McMahon, Joshua A (2016-12). Experimental Investigation of Steel Fiber Reinforced Concrete as Supplemental Reinforcement in Bridge Decks. Master's Thesis. Thesis uri icon

abstract

  • Research on fiber reinforced concrete has been ongoing since the 1960's. The current state of knowledge of SFRC demonstrates the benefits of the fibers in regards to the ductility, energy dissipation, and strength improvements of the reinforced concrete matrix. However, further validation of SFRC as supplemental or alternative reinforcement needs to be conducted before bridge deck designs using SFRC may be utilized. The interaction between FRC and steel reinforcement needs to be identified as current practice in the United States and Canada require positive reinforcement as an anti-progressive collapse mechanism regardless of the reinforcement or concrete matrix detailing. Low dosages of fibers could also be used to satisfy service requirement while steel reinforcement satisfies the strength requirements. As a result, the behavior of a SFRC deck under service conditions must also be investigated. The lack of practical, large scale experiments and a simple and reliable method for accurately determining the tensile residual stress for SFRC has prevented the adoption of building codes regarding SFRC in the United States. This research identified the possible use of steel fiber reinforced concrete (SFRC) in bridge decks as supplemental reinforcement. A case study analysis was conducted to identify how the performance of SFRC was influenced by the bridge deck geometry, steel reinforcement ratio, and SFRC residual strength. The analysis shows that the addition of fibers permits a reduction of traditional steel reinforcement while achieving design requirements. Findings of the theoretical study was verified in an experimental parameter study of individual SFRC slab-strips subjected to four point bending tests. The slab-strips investigated the depth of the bridge deck, the ratio of steel reinforcement, and its location in the cross-section. The load-deformation and crack patterning of the slab-strips describe the strength and failure behavior of SFRC. A full-scale bridge deck was designed and tested using AASHTO LRFD design procedures and the results of the slab-strip tests. A yield line analysis was conducted on the bridge deck results to show the benefits of SFRC with respect to theoretical predictions. Based on the results of each phase of testing, design recommendations are provided to predict the capacity of SFRC slabs.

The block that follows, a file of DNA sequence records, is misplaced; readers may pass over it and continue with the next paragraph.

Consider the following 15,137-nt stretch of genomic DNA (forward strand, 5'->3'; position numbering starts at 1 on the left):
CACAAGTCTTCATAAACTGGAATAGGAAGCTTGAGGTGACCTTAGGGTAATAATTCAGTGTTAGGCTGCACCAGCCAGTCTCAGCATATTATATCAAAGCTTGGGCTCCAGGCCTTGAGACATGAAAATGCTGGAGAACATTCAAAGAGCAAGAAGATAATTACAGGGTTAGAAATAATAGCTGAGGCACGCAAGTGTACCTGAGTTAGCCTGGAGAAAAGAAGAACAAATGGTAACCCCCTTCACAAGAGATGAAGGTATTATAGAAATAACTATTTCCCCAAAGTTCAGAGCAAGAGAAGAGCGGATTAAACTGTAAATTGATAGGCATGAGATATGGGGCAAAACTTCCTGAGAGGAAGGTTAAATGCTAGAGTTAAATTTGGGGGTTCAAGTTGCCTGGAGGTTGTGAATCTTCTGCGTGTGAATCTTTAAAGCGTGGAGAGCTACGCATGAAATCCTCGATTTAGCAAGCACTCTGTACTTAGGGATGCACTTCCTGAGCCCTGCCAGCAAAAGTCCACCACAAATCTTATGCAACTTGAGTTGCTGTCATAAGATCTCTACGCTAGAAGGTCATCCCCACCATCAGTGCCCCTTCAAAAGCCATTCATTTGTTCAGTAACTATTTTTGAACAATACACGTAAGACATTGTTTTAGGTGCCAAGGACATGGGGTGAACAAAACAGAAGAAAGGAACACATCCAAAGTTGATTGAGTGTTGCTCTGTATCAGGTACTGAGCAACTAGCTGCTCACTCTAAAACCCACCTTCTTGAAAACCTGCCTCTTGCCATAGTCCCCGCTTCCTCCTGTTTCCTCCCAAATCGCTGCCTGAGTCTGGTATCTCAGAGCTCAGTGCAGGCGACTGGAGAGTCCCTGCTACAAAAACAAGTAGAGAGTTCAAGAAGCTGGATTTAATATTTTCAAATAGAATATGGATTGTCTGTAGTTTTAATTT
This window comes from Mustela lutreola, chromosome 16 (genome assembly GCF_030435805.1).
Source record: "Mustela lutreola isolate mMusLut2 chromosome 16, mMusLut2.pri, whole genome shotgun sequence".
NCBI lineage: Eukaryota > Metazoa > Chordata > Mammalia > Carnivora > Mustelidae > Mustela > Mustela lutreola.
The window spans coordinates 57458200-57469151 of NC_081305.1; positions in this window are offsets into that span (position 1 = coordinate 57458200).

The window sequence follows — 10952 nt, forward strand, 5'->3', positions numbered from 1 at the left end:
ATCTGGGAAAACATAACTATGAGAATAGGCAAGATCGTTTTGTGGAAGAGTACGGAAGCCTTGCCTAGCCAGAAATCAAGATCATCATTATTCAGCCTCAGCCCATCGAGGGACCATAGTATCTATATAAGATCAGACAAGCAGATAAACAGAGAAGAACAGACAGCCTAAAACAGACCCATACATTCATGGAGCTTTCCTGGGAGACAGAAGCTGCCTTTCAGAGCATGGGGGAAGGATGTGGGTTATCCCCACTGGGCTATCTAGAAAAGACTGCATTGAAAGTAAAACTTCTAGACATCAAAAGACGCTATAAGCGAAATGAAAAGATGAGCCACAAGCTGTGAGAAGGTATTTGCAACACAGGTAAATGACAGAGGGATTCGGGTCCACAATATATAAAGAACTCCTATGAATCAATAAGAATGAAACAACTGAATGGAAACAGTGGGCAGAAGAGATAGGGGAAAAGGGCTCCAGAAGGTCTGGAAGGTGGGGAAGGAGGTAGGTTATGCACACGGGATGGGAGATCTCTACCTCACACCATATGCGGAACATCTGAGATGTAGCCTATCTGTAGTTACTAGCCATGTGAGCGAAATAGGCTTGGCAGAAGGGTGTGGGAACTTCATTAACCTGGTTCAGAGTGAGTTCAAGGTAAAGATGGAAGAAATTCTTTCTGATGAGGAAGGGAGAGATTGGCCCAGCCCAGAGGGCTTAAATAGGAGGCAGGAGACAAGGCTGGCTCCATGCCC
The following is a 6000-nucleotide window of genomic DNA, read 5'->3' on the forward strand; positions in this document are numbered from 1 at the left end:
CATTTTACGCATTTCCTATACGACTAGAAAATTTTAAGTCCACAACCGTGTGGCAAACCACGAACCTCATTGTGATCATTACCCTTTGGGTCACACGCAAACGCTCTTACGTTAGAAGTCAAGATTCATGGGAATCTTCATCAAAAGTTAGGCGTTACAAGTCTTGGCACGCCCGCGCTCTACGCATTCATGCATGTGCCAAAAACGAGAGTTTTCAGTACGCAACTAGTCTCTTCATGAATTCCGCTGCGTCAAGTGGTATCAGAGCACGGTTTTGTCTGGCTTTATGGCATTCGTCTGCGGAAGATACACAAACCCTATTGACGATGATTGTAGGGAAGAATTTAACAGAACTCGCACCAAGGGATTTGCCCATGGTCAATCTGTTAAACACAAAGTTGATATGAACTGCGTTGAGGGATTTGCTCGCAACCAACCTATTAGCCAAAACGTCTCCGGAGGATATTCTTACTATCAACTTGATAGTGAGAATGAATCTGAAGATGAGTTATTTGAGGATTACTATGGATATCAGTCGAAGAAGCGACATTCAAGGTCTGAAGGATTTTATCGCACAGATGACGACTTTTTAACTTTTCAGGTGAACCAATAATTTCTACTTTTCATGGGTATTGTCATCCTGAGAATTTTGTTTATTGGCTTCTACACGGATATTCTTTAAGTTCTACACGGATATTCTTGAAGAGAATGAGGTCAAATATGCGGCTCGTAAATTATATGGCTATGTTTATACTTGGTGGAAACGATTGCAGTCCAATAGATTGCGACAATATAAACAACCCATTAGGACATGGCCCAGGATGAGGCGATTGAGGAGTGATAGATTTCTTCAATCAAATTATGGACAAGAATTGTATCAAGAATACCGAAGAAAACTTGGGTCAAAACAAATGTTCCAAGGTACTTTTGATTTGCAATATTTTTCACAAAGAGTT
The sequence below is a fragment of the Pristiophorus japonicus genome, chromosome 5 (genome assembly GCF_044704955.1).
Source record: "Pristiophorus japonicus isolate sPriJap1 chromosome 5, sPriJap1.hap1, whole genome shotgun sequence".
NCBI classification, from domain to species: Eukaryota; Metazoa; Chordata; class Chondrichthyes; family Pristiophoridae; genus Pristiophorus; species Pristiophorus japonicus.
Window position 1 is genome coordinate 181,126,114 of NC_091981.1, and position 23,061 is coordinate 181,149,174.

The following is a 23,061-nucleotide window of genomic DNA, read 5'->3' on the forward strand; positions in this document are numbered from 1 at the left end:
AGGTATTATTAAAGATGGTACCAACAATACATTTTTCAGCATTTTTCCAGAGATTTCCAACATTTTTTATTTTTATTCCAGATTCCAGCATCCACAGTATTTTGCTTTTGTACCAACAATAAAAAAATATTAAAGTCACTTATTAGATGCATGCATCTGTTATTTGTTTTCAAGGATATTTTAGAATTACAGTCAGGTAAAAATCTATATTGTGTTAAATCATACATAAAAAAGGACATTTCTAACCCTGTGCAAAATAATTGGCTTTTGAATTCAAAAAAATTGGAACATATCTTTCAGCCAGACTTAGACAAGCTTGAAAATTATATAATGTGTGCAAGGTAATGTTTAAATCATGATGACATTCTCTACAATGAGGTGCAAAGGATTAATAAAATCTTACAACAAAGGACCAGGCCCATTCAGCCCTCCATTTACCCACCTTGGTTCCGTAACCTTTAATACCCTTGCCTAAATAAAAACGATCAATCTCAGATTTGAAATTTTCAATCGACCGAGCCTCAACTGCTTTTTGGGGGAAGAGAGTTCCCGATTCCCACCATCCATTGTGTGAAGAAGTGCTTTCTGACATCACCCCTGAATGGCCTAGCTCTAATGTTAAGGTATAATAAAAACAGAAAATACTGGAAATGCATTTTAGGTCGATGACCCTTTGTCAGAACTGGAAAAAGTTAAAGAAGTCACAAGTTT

publication date

  • December 2016